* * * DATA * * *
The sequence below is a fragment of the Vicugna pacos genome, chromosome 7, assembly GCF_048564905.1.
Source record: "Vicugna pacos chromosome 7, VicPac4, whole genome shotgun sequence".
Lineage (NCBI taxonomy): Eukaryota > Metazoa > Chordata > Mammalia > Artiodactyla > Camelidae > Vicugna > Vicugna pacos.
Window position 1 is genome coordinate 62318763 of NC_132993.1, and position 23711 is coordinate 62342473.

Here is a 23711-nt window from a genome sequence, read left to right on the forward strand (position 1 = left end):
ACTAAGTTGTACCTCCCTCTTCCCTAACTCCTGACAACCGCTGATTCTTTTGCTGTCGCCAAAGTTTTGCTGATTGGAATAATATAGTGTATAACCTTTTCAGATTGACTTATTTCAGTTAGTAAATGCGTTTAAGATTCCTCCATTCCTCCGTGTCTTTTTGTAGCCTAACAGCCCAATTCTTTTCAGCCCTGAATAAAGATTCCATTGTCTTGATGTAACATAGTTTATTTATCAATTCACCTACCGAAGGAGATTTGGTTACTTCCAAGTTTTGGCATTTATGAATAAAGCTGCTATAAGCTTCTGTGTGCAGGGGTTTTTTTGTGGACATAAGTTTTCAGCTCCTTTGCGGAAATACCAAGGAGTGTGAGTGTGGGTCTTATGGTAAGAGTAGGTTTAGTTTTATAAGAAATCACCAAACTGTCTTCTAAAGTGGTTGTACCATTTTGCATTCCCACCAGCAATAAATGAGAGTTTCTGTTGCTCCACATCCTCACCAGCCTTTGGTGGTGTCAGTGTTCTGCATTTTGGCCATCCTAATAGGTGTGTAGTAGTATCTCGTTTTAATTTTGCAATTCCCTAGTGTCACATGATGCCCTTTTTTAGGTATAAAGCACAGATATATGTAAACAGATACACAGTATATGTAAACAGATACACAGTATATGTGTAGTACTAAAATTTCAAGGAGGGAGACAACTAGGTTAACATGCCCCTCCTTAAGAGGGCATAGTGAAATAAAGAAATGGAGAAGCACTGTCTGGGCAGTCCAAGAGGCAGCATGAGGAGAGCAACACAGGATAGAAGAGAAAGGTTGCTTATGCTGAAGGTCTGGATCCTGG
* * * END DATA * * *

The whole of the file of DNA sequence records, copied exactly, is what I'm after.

The sequence below is a fragment of the Vicugna pacos genome, chromosome 7, assembly GCF_048564905.1.
Source record: "Vicugna pacos chromosome 7, VicPac4, whole genome shotgun sequence".
Lineage (NCBI taxonomy): Eukaryota > Metazoa > Chordata > Mammalia > Artiodactyla > Camelidae > Vicugna > Vicugna pacos.
Window position 1 is genome coordinate 62318763 of NC_132993.1, and position 23711 is coordinate 62342473.

Here is a 23711-nt window from a genome sequence, read left to right on the forward strand (position 1 = left end):
ACTAAGTTGTACCTCCCTCTTCCCTAACTCCTGACAACCGCTGATTCTTTTGCTGTCGCCAAAGTTTTGCTGATTGGAATAATATAGTGTATAACCTTTTCAGATTGACTTATTTCAGTTAGTAAATGCGTTTAAGATTCCTCCATTCCTCCGTGTCTTTTTGTAGCCTAACAGCCCAATTCTTTTCAGCCCTGAATAAAGATTCCATTGTCTTGATGTAACATAGTTTATTTATCAATTCACCTACCGAAGGAGATTTGGTTACTTCCAAGTTTTGGCATTTATGAATAAAGCTGCTATAAGCTTCTGTGTGCAGGGGTTTTTTTGTGGACATAAGTTTTCAGCTCCTTTGCGGAAATACCAAGGAGTGTGAGTGTGGGTCTTATGGTAAGAGTAGGTTTAGTTTTATAAGAAATCACCAAACTGTCTTCTAAAGTGGTTGTACCATTTTGCATTCCCACCAGCAATAAATGAGAGTTTCTGTTGCTCCACATCCTCACCAGCCTTTGGTGGTGTCAGTGTTCTGCATTTTGGCCATCCTAATAGGTGTGTAGTAGTATCTCGTTTTAATTTTGCAATTCCCTAGTGTCACATGATGCCCTTTTTTAGGTATAAAGCACAGATATATGTAAACAGATACACAGTATATGTAAACAGATACACAGTATATGTGTAGTACTAAAATTTCAAGGAGGGAGACAACTAGGTTAACATGCCCCTCCTTAAGAGGGCATAGTGAAATAAAGAAATGGAGAAGCACTGTCTGGGCAGTCCAAGAGGCAGCATGAGGAGAGCAACACAGGATAGAAGAGAAAGGTTGCTTATGCTGAAGGTCTGGATCCTGG